Falu credits Browne with cultivating such cataclysmic energy each Friday night when she hosts the slam. The entire team agrees — there is a unique pulse at the Nuyorican that allows them to feel comfortable sharing their voices, while recognizing it may not be inherently safe for everyone in the audience. “There’s a silence that exists,” says León. “There are so many people, sitting on top of each other. I have some pieces that don’t involve loud volume and the times that I performed them there I felt like I was given the space to be quiet.”
“Two more minutes,” says Browne.
George gazes pensively at the installation, her chest heavy with breath, her thumbs touching her phone, yet stagnant, her mouth stoic and closed. She takes a breath, bows her head down, and keeps writing. Being on the Nuyorican team has always been a dream for George, who came up through New York City’s youth poetry slam movement, housed by nonprofit organization Urban Word NYC. “When I joined the Urban Word team in 2012, [Falu] was the first person that I watched,” says George. “To have it go full circle and be on a team with Falu and other young women that I’ve watched and admired for a while is a blessing.”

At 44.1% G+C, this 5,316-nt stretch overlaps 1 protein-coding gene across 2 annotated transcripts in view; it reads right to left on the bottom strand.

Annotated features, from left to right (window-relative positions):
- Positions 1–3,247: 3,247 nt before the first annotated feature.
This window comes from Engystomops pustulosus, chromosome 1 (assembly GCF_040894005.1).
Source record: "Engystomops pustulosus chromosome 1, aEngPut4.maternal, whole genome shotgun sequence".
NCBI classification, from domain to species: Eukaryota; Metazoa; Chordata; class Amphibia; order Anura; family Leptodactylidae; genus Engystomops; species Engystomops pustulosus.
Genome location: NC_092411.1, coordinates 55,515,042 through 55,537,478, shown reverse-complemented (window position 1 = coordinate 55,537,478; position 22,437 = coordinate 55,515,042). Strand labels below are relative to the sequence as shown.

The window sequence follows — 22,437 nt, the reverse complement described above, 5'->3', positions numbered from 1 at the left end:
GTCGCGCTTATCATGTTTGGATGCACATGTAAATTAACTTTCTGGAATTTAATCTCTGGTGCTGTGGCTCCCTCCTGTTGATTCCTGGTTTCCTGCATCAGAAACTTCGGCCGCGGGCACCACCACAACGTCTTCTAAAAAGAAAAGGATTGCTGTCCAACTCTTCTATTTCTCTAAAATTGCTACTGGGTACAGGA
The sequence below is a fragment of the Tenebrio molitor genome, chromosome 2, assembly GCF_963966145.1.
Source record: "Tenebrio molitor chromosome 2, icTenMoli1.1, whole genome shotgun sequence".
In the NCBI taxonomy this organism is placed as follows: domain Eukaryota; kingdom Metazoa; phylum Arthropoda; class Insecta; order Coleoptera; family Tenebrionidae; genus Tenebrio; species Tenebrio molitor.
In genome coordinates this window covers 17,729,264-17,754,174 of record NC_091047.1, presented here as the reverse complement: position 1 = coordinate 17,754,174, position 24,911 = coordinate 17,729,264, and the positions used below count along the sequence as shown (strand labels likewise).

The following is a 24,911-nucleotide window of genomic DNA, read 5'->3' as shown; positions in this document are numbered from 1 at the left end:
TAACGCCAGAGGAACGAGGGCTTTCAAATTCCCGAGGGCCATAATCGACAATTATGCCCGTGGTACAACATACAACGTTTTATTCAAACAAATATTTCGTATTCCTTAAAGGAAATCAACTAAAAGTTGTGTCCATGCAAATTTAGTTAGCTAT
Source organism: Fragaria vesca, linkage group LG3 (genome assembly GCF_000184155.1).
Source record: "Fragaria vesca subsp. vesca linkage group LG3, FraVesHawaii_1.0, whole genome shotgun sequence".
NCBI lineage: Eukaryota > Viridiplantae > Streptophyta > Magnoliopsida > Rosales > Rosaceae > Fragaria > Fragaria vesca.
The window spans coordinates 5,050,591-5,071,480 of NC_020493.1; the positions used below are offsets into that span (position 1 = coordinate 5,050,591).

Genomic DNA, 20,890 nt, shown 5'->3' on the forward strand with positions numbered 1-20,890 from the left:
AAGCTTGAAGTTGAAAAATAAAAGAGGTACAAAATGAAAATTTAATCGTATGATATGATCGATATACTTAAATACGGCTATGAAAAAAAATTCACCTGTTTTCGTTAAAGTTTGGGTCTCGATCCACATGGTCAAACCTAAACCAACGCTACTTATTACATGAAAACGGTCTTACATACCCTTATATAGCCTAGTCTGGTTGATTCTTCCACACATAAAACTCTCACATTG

“Sixty seconds,” says Browne. “Take your last deep breath. What do you smell in here? Look at your surroundings. How many women? How many women of color?”